Wellington, November 1,1847. My dear air,—l had the pleasure of receiving your letter of the 3rd of last month a few days ago. The duplicate despatches, which you Bent by the Leven, have not reached me. It is very satisfactory that 1 am now able to acquaint yo» that the company has resumed its operations, and that the first steps taken by the directors have reference to sendiDg out the Scotch settlers. The enclosed Blip will acquaint yoo with their proceedings. Supposing them «o be successful, we may expect an emigrant «hip before Christmas, as Mr Cargill will of course be anxious to atrive in our summer. If he toueties here it is my intention to accompany him to Otago. Mr Lee, whom you mention, was to leave Nelson soon after I did, three weeks ago, for his proposed home. He did not acquaint me with having received directions to provide a house for Mr Cargill's reception, but was laying m bricks andtimber for his own residence. *. ou will of coarse be careful in building for Mr Cargill to select a situation that will combine security as to title to him and an agreeable site. Your account of the climate is very satisfactory, and agrees with that given by all your lata assistants. I think it will be advisable to have the vegetables crown in anticipation of the arrival of the first settlers. This is, properly speaking, not the business of the company, bat is so desirable that I shall be willing to meqfc * moderate expenditure for the purpose. I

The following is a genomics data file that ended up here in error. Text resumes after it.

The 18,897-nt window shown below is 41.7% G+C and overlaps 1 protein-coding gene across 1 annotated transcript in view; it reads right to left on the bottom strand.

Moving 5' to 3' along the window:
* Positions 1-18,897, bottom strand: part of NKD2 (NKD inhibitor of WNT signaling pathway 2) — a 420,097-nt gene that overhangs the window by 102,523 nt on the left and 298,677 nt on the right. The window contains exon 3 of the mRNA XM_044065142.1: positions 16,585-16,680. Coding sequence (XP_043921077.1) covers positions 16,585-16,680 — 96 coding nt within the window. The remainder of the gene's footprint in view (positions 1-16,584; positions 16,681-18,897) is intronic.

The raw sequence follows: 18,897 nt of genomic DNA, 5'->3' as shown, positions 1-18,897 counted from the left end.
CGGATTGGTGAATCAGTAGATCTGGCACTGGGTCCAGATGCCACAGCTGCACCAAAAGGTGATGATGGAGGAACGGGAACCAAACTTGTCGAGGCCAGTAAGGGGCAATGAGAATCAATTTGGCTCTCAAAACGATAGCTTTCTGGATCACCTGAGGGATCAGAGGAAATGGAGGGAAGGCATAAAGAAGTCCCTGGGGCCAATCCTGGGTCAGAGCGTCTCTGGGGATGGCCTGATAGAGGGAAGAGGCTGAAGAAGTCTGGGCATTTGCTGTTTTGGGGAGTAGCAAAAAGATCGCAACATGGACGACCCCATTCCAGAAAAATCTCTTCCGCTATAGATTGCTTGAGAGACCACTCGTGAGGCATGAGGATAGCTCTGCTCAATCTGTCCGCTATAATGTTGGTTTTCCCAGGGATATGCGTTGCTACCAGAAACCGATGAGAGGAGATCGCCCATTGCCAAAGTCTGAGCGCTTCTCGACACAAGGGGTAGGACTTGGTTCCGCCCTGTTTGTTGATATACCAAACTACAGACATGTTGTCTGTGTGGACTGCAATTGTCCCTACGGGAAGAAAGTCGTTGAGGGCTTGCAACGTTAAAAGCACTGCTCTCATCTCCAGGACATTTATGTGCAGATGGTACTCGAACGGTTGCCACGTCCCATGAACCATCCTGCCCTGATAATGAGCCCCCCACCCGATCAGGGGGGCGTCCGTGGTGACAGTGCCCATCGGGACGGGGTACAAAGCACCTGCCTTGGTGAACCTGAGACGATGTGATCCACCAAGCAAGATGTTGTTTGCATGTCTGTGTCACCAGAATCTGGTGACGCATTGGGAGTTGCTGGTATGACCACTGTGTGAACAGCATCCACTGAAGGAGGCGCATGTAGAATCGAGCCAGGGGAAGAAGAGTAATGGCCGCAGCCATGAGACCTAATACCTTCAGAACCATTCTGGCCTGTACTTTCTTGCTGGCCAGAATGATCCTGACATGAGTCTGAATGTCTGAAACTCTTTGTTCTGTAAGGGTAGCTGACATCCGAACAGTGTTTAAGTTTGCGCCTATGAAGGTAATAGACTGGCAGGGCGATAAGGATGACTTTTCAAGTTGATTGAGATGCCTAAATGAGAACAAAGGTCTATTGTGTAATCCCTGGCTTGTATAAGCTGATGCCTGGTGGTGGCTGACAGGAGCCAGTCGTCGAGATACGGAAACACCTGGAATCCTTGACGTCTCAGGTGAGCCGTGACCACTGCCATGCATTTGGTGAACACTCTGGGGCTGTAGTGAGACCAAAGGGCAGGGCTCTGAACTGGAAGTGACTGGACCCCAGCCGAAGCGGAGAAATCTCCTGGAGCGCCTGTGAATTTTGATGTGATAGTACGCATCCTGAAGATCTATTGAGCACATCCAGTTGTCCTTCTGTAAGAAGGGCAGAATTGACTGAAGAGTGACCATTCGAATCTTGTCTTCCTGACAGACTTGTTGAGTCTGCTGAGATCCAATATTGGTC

send you, with this view, a collection of vegetable seeds, the best I can procure; potatoes, I conclude, are abundant with you. A good way of causing preparations to be made for the intending emigrants will be to let it be known at the village near the Heads that you are employed in the above manner. With respect to the sawyers cutting timber. I think the supply thus created will amply compensate the future holders of the land, at least if they are amongst the first arrivals. The doing so might be regulated, however, by some notice from you warning the squatters that the wood so cut will be seizable by law, but that upon application to you licenses will be given them to fell and saw timber in certain spots, which you can fix. I am happy to say that the directors have authorised me to consider you the principal surveyor, without waiting for the decision of Mr Cargill, from the commencement of your operations, or such time as I think fit. I have accordingly instructed the accountant to calculate your salary as principal surveyor from the day you reported yourself here. It has afforded me great pleasure to be able most conscientiously to give this direction in regard to the manner in which I believe you have conducted the surveys. I have purchased, on the part of the company, Mr Davison's late house, and will thank you to have every care taken of it. I contemplate doing the same with Mr Park's. Our Lieutenant-Governor (Mr Eyre) is not yet sworn into oiii.e, hut proposes not long after that may take place—probably in the summer—to pay the southern island a visit. We are expecting Governor I Jrey here during this month to set on foot the new constitution. Pray present my kind regards to Mrs Kettle, and congratulations on the approachinsr relief to the dullness of her late life.—l remain, my dear sir, yours very truly, W. Wakefield.